Uvalde tragedy captures America's fleeting attention
The shooting massacre in Uvalde garnered huge attention on social media in the immediate aftermath of the attack, but it's unclear how long that focus will last.
Why it matters: The attention to the attack shows the country isn't numb to shooting tragedies — it's overwhelmed by them.
Details: Data provided exclusively to Axios by NewsWhip shows a public surge of interest in the immediate aftermath, peaking above even the 2018 shooting at Marjory Stoneman Douglas High School in Parkland, Fla.
- The interest, measured in social media interactions (likes, shares, comments) on news articles following Parkland, however, was sustained for a much longer period of time, as students who survived the shooting became vocal gun control activists.
- The Uvalde tragedy, occurring just 10 days after the deadly shooting in Buffalo, New York, came as Americans were already trying to process another shooting tragedy, and provided momentum for a growing debate around gun control and extremism.
The big picture: School shootings have been able to spark debate around gun violence more than other kinds of mass shootings.
- The highest level of interest in "guns" in the past five years came after the Parkland shooting, according to Google Trends data.
- Since 2004 — the earliest Google Trends data is available — the biggest spike for discussion about "guns" came following the 2012 Sandy Hook shooting.
Engagement with the Uvalde story initially soared in the days following the shooting, as people eagerly scrambled to learn more about what happened.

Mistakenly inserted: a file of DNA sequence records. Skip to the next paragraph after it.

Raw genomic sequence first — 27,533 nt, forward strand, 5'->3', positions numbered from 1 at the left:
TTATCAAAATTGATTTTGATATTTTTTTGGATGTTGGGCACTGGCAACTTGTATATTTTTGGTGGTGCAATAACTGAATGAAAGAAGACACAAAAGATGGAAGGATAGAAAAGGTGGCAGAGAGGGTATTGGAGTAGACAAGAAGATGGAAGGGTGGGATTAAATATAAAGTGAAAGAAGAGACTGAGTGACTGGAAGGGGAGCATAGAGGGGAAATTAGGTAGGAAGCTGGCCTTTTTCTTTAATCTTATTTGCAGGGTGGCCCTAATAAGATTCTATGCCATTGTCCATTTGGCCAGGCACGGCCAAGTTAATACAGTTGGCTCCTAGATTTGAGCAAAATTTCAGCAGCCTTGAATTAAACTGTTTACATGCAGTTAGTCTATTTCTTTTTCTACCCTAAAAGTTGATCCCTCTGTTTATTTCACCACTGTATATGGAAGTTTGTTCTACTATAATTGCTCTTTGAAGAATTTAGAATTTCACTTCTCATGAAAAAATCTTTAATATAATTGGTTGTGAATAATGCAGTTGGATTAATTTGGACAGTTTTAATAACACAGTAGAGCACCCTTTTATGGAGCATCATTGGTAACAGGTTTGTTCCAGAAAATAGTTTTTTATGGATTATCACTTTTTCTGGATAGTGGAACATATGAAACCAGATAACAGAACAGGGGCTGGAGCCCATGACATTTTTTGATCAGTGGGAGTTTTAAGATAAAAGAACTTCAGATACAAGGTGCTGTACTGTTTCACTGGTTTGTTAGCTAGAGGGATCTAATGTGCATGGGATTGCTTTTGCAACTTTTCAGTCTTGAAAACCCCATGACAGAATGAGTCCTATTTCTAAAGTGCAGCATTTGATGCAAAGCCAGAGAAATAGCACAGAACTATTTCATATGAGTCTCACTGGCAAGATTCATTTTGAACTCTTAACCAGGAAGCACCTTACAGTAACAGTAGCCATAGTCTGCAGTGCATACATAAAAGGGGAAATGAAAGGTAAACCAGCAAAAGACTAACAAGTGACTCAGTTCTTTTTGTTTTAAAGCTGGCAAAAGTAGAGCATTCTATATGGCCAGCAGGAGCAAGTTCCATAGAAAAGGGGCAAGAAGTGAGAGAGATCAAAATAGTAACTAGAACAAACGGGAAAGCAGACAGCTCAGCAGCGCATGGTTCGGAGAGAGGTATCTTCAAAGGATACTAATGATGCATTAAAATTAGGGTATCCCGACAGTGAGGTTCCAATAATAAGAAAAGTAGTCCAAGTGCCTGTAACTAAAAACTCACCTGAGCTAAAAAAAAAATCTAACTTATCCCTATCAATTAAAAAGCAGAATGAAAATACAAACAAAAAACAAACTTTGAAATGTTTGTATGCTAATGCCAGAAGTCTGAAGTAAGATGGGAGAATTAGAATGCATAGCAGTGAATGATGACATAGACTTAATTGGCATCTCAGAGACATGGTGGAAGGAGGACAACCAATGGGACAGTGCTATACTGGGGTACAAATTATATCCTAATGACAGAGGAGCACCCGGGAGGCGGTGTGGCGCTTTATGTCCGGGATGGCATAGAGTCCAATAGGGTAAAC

- Conflicting reports from law enforcement officials created an even bigger information vacuum that the public was desperate to fill, said Caroline Orr Bueno, a behavioral scientist who focuses on social media manipulation.
- "On numerous occasions, there were multiple different stories being told by different officials — for example, we were told both that the gunman had barricaded himself in the classroom, and that police had 'contained' him in a classroom," she said.
- "[O]nce the acute crisis is over, we usually expect to see much more reliable information that doesn’t continue to change," Orr Bueno noted. "But after the Uvalde shooting, that didn’t happen."
Between the lines: The unrelenting pace of mass shooting events in the U.S. has made it harder for a single event to rally the country's attention.
- Gun control issues broadly tend to supplant attention to a single story in the aftermath of major attacks. But attention to that debate also tends to fade as the political news cycle shifts in response to other breaking news events.
Zoom in: The two stories about the Uvalde shooting that online readers engaged with most chronicled the breaking news about the shooting and the number of deaths.
- Five of the top 10 stories covered the heart attack death of a grieving husband of one of the slain Robb Elementary teachers.
What to watch: It's unclear whether engagement with the Uvalde story will increase again as the story evolves.
- In the case of Parkland, social media engagement began to increase later around the story when student survivors began to speak out publicly in favor of gun control.
Methodology: The chart is based on data from NewsWhip, exclusively provided to Axios, that shows how much social media engagement stories about select shootings received in the 20 days following each shooting incident.
- Because the Buffalo and Uvalde shootings happened so recently, data for the shootings only reflects 16 and 7 days out from those incidents, respectively.